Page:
Leering at the photographs mounted upon the seedy walls of a back-alley bar in the Times Square of 1977 is present-day Nan Goldin, grimly assessing the work of her younger self. “They call that art? I coulda done that,” she mutters to the barkeep, Vincent Martino. This may sound like some twisted scenario from The Twilight Zone, but its actually a scene from an episode of HBO’s critically-acclaimed account of the pornography industry’s rise through the seventies and eighties, called The Deuce.
Having the famous photographer appear on an episode of the HBO drama was something of a pipe dream for the show’s co-creator, David Simon, who’s also the mastermind behind The Wire. On Twitter, he explained that Goldin’s images of 1970s Times Square heavily inspired everything on the show — from the costume department to storyboarding.
The photograph used for the scene is “Buzz and Nan at the Afterhours, New York City” from Goldin’s important series, The Ballad of Sexual Dependency (1979–1986), an autobiographical documentation of the city’s countercultural heyday of heroin on the Bowery and sex workers in Times Square — then deridingly called The Deuce. The particular photo used in the episode, however, is more subdued; it depicts the artist caught in the embrace of Buzz while seated upon an upholstered black leather booth. The man looks toward Goldin while she glanced at the floor.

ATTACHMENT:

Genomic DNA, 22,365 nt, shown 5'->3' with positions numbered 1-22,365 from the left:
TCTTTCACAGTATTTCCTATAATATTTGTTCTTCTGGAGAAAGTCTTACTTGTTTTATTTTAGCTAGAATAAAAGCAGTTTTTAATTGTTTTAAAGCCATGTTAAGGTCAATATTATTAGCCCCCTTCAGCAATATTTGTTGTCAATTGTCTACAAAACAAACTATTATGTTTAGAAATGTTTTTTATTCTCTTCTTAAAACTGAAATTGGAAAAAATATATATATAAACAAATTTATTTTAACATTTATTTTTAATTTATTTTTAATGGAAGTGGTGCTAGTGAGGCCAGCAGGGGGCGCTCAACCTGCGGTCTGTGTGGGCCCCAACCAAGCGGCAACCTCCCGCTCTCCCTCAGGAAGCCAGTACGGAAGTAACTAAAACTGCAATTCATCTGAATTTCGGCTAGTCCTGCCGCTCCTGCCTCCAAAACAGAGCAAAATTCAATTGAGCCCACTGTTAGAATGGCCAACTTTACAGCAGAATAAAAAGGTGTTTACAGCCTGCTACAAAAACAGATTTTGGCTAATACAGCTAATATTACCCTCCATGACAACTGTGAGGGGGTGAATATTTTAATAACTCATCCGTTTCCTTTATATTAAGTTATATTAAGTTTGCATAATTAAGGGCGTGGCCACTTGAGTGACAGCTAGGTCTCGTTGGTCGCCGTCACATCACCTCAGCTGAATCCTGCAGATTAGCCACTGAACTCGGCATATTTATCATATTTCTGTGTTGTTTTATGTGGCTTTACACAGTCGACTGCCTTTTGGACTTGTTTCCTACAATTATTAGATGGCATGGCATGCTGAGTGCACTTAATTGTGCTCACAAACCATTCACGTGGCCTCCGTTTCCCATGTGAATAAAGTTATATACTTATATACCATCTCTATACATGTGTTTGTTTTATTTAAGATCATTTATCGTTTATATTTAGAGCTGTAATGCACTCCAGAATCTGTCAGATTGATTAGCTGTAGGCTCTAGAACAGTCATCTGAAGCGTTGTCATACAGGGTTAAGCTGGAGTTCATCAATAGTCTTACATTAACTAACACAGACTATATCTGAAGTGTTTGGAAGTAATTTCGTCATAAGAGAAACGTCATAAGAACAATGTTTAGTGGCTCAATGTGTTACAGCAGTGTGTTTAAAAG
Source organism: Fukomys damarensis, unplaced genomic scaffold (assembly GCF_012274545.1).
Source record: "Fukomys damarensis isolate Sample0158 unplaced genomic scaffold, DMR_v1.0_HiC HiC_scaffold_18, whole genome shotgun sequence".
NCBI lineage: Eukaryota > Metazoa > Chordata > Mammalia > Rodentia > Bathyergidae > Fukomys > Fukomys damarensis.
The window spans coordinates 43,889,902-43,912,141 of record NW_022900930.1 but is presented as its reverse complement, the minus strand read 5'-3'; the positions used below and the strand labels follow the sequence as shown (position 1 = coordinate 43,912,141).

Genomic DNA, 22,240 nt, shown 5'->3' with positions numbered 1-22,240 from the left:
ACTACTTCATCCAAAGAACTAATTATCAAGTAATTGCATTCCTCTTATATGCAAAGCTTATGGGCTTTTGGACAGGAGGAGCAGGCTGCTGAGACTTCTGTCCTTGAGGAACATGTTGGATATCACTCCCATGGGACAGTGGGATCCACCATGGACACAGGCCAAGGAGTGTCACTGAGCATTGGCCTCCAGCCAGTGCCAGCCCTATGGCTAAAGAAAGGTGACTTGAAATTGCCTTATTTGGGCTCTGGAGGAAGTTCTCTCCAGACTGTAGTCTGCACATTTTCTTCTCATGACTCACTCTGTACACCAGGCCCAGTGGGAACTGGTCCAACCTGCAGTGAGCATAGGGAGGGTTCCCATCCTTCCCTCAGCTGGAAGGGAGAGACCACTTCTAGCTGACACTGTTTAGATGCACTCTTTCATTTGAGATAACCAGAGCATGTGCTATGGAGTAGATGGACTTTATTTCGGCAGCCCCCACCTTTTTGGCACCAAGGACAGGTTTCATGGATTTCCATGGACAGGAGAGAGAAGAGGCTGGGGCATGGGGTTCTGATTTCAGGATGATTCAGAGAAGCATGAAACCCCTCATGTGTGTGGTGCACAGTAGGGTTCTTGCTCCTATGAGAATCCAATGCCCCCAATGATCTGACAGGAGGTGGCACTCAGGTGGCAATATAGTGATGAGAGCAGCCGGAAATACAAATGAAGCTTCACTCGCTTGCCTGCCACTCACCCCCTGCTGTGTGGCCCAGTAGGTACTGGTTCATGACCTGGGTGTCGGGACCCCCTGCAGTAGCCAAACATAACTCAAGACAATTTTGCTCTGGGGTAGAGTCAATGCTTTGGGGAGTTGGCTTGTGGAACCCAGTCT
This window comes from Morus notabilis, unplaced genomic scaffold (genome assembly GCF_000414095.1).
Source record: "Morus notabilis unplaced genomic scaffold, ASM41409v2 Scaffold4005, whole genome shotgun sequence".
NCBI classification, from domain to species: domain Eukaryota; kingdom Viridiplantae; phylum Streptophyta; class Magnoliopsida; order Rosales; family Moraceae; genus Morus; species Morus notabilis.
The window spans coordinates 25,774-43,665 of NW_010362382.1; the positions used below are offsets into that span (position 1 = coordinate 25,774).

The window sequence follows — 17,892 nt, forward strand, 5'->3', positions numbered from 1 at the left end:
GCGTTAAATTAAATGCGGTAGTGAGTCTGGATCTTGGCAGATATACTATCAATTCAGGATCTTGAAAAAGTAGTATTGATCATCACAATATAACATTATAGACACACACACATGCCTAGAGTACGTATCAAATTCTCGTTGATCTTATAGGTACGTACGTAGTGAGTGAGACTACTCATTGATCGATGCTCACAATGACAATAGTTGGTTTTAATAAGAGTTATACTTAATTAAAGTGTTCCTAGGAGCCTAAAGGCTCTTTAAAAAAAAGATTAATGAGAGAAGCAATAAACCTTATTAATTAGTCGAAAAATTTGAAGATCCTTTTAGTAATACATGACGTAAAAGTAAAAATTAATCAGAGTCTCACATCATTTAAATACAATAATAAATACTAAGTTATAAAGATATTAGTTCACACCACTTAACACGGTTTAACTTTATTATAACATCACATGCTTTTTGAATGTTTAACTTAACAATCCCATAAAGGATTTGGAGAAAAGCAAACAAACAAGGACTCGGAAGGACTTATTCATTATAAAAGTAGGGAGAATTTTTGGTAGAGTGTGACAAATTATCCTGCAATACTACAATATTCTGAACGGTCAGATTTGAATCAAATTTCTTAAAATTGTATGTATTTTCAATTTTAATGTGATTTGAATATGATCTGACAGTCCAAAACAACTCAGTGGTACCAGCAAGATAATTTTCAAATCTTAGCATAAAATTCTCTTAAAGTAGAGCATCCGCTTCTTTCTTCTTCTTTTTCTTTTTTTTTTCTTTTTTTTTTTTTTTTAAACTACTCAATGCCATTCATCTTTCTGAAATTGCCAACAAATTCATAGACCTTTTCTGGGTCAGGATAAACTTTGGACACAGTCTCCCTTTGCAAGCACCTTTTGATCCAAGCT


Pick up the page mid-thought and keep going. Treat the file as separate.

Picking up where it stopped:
Speaking about the alluring power of her subjects, Goldin once remarked, “My work was all about homage, because I thought they were the most beautiful people I’ve ever met.” This was certainly not her character’s take in the HBO episode, in which her character briefly chats with Martino (James Franco) about the people depicted in “Buzz and Nan.” He says the picture is moving and authentic, but she’s unconvinced.
The Deuce’s creators went above and beyond to enshrine Goldin within the lore of the show. In addition to her meta-cameo, she’s also represented by the character Vivian (Adelind Horan) whose fictional exhibition is the subject of the real photographer’s milquetoast critiques. Elsewhere in the episode, friends describe Vivian as having “an eye for the marginalized.” She spends the remainder of the episode taking photos of disco dancers before sneaking off to sleep with the aforementioned bartender.
The Ballad of Sexual Dependency is itself a reference to a similarly named song from Bertolt Brecht’s scathing socio-sexual indictment of criminality and class, “The Threepenny Opera.” If Goldin’s photographs explore those same dynamics within the bygone bohemia of New York, then The Deuce represents a retroactive attempt to make senes of how the body politics of yesterday have created the porn and sex industries we know today. The artist’s presence on the HBO program merely gestures to the significance of her work on how we think about and depict the dynamics of sexuality.